And prenuptial agreements are not the instruments of evil that manynaysayers claim them to be.
In the late 1800s, along with countless other Eastern European Jewishfamilies, my great-grandparents arrived in this country and struggled tomake a comfortable life for their family. They settled in St. Louis andwent into the business of making and selling jewelry. My great-grandmotherkept the books, my great-grandfather made the jewelry. They were scrupulousabout finances, and they were able to accrue significant savings.
The money they earned was carefully invested and safeguarded within thefamily when my grandmother, their daughter, married, and again when my mother married my father in 1969, in both instances with a prenuptial agreement. That money paid my college tuition. It paid for summer trips when my brother and I were children. I never knew it existed.
But when I became engaged to Daniel, my now-husband, my mother told me abouta promise that she had made to her mother--that my brother and I would signprenuptial agreements, no matter who we married, in order to protect mygreat-grandparents' savings for future generations.
When I discussed the matter with Daniel, he balked at first. If we ever gotdivorced, he said, he would be so devastated, the last thing he would careabout would be money. I said, "I know. I don't think our marriage will everend. Our commitment is forever. But this has nothing to do with who youare or who I am. My great-grandmother was afraid of one thing when she wasalive--that a stupid mistake would bring her family back to the poverty underwhich she had suffered. We'd do this to honor her."
Daniel agreed to sign the document, after long conversations with me, mymother, and my father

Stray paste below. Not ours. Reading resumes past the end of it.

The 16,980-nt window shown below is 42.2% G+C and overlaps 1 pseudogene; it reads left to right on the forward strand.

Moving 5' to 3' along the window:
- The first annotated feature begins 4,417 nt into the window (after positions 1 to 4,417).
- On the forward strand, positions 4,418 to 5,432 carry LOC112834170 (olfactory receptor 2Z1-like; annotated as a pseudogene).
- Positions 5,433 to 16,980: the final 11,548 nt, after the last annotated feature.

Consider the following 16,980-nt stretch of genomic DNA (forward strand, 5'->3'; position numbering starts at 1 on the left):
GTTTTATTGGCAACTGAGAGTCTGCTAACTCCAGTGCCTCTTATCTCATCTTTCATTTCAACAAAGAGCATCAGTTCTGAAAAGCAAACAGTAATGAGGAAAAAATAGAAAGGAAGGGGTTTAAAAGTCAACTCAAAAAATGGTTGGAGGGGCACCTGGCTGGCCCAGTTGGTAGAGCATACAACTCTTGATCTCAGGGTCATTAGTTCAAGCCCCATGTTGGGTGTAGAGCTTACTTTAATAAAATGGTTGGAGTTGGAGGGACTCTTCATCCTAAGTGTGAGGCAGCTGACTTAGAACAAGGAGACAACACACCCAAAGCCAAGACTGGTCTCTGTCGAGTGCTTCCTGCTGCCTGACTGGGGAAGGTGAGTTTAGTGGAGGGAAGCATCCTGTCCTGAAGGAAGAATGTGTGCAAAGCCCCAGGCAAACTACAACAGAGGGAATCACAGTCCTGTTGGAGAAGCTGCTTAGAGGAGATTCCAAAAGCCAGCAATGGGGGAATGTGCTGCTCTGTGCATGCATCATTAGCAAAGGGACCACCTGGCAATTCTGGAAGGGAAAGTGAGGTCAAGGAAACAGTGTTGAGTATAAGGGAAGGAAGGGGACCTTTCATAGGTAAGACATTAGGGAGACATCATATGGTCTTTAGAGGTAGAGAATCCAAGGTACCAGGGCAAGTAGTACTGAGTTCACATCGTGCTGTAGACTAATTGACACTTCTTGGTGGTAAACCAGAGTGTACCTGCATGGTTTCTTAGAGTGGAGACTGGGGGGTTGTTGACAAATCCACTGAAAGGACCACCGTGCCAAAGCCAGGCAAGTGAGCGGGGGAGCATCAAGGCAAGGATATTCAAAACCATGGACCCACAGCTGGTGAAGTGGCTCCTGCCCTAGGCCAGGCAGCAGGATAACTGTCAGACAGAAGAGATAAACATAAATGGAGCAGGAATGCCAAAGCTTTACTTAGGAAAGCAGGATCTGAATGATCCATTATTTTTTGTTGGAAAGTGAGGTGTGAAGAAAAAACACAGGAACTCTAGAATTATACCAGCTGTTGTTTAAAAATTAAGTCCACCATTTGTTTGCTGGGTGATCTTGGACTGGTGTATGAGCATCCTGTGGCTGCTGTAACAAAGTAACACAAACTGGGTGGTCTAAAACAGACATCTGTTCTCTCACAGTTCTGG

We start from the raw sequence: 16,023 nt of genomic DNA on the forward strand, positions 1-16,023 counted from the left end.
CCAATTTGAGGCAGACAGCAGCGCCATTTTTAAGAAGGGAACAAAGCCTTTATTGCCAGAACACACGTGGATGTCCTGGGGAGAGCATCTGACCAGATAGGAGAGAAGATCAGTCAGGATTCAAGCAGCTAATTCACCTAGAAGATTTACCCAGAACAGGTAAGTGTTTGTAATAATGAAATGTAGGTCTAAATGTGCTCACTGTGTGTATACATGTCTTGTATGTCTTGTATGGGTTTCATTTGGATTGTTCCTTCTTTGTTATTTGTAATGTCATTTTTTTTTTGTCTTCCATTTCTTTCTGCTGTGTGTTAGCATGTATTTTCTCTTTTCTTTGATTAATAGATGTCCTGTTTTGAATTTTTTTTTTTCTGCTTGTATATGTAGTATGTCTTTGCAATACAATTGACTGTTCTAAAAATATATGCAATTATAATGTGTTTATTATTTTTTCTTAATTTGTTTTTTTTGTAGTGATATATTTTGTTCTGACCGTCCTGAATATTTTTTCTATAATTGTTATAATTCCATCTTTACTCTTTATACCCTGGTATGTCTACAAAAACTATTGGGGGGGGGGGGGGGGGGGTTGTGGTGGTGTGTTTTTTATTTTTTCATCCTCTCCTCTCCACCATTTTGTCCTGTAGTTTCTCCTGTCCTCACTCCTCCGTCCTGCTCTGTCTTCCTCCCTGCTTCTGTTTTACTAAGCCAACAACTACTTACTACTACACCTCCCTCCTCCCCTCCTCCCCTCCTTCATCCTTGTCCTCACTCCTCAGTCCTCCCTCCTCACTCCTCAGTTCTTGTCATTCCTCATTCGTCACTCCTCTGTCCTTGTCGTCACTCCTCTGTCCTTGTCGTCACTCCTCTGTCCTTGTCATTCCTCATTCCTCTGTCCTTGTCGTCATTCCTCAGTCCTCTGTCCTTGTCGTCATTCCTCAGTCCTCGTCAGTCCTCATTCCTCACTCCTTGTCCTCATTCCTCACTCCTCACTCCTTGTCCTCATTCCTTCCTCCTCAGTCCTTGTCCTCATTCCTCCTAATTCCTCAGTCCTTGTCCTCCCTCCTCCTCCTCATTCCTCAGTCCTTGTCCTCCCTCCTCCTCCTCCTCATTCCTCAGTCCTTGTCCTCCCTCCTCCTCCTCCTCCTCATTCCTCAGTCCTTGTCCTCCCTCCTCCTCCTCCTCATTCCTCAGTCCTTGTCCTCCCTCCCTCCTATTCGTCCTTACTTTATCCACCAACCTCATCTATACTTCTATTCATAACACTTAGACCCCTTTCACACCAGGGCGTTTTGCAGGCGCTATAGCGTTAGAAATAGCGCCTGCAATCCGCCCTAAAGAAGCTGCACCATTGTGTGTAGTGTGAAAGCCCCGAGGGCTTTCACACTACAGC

--who had experienced his own reservations about signing a prenup. My father said that my grandfather had told him two simple things to assuage his concerns.
First, he said, the prenuptial agreement is a piece of paper that you sign,put in a safe-deposit box, and never look at again. If having a prenupdominates your mental picture of your marriage, something else iswrong--something that would not be remedied by the absence of the document.
But there was a complicating factor even after Daniel agreed to sign theagreement. We had observed Daniel's parents become extremely upset whenDaniel's cousin had signed a prenup before her marriage to a wealthybusinessman. We became worried that his parents would sour to the idea ofour marriage if they knew we had a prenuptial agreement. There was thelikely possibility that if we even broached the subject, things between uswould never be the same again.
Daniel was, rightly, unwilling to sign the agreement and not tell hisparents. But it left my mother torn between two cherished values--the valueof ensuring that her daughter would have a loving relationship with herin-laws, and the value of honoring a promise made to her family years ago.
She chose the former.
She said that she had decided that my future relationship with Daniel'sparents was not something that she took lightly and was not something shewas willing to risk. She told me she trusted us both to honor mygreat-grandparents' memory--and their intentions for their money--in ourmarriage. Ultimately, she felt satisfied with the decision, but it was atorturous one for her to make.
This is why I object to Rabbi Boteach's overly simplistic characterizationthat prenuptial agreements represent a couple's choice of money over love.In our case, we were forced to choose between loves--the love andrespect I have for my great-grandparents, and Daniel's love for his parents.
I realize that we were fortunate that our love for each other was not throwninto this mix; too often, as Boteach points out, each partner finds him- orherself on a different side of the battle line. But even though we decidednot to have a prenuptial agreement, I can't agree that our decision to haveone would have represented anything more than our humble recognition thatsometimes money is not ours to gamble.